Portland has continued to make good progress in this regard, but the state of Oregon has fallen behind. As part of a biennial Oregon Department of Transportation (ODOT) Work Zone Safety Audit for 2017, ODOT’s reviewers gave some of the lowest scores to bicycle, pedestrian and ADA accommodations like continuous routes through construction zones, signage marking these routes, and ADA compliance. According to ODOT, these low scores mean that these areas “[need] additional attention,” which led them to update their 2018 advisory materials on standard site specifications and TCP design. And there’s more work to be done. ODOT’s plans for 2018 do consider non-motorized road use in urban environments, but more attention should be paid to the needs of non-motorized road users in rural areas. Pedestrian and cyclist traffic still isn’t being afforded the same attention and protection as motorized road use at the state level.
Here are a few of the measures Portland has adopted to limit the effect of construction sites upon pedestrians and cyclists:
These measures might seem like common-sense, and they might seem like the minimum we ought to expect from city policy, but these protections are by no means guaranteed outside of Portland. I hope ODOT will follow PBOT’s lead and implement similar protections statewide.
Yes, in Oregon, a person can ride a bicycle on a sidewalk even if the street they are riding along has a bicycle lane.
Oregon is a mandatory sidepath law state, which means that the law requires a bicycle operator to use a bicycle lane if one is present instead of riding in the mixed traffic lane. ORS 814.420 Failure to use bicycle lane or path prohibits a person from “operat[ing] a bicycle on any portion of a roadway that is not a bicycle lane or bicycle path when a bicycle lane or bicycle path is adjacent to or near the roadway.”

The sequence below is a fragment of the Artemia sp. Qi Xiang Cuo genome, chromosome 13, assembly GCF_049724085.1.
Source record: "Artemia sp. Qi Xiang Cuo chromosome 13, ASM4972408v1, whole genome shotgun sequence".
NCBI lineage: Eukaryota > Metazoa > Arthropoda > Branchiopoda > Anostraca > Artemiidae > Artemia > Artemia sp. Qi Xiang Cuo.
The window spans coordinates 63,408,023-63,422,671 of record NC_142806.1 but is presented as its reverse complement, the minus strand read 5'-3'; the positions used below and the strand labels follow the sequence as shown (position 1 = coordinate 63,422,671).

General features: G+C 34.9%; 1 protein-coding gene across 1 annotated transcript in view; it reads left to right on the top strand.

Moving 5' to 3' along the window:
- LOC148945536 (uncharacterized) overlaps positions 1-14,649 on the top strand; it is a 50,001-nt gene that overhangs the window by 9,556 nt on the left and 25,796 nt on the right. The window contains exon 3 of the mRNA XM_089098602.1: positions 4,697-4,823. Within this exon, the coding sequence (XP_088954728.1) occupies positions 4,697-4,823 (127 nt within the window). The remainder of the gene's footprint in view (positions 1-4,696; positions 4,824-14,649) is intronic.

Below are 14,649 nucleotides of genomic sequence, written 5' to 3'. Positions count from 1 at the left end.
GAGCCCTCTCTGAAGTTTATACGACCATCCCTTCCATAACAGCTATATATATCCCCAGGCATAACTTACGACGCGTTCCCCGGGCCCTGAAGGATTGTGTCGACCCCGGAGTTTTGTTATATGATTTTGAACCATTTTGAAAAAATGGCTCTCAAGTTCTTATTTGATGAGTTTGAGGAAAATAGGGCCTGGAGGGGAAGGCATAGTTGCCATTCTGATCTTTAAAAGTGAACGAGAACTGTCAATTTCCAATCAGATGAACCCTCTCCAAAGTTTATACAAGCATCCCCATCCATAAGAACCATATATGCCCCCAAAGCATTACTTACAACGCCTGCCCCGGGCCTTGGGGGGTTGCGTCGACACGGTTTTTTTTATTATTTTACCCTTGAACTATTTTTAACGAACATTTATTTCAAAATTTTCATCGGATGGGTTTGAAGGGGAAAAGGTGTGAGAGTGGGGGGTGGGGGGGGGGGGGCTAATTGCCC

However, the law only restricts bicycle operators from operating on the roadway when there is a bicycle lane and the sidewalk, while part of the highway, is not part of the roadway. The roadway is “the portion of a highway that is improved, designed or ordinarily used for vehicular travel, exclusive of the shoulder.”
I encounter this question a lot in the bicycle law clinics I teach.
The short answer is: No. There is no statewide legal requirement to walk a bicycle in a crosswalk.
There are, however, a couple of laws to keep in mind when riding up to or in a crosswalk.
First, when a bicyclist in Oregon is riding on a sidewalk and is approaching or entering a crosswalk (and also a driveway, a curb cut, or a pedestrian ramp) and a motor vehicle is approaching, the bicyclist must slow to the speed of an “ordinary walk” while approaching and entering. ORS 814.410(1)(d) Unsafe operation of bicycle on sidewalk.
Second, a bicyclist is entitled to the same rights and responsibilities as a pedestrian while in a crosswalk. ORS 814.410(2). What this means is that the requirement that a motor vehicle stop at a crosswalk when a pedestrian is crossing the roadway also applies to bicyclists. ORS 811.028 Failure to stop and remain stopped for pedestrian. Oregon law even requires cars to stop when any part of a person’s bicycle moves onto the roadway in a crosswalk with the intent to proceed across. ORS 811.028(4). A bicyclist can’t leave the sidewalk into the path of a car, though, if the car is so close it constitutes an immediate hazard (like it wouldn’t be able to stop safely), even if the bicyclist is entering a crosswalk. ORS 814.410(1)(a).
Third, a bicyclist must always keep in mind that while riding on the sidewalk and in crosswalks is legal under state law, cities have the right to make it illegal under their city ordinances, so it is important to know the laws of the cities you ride in.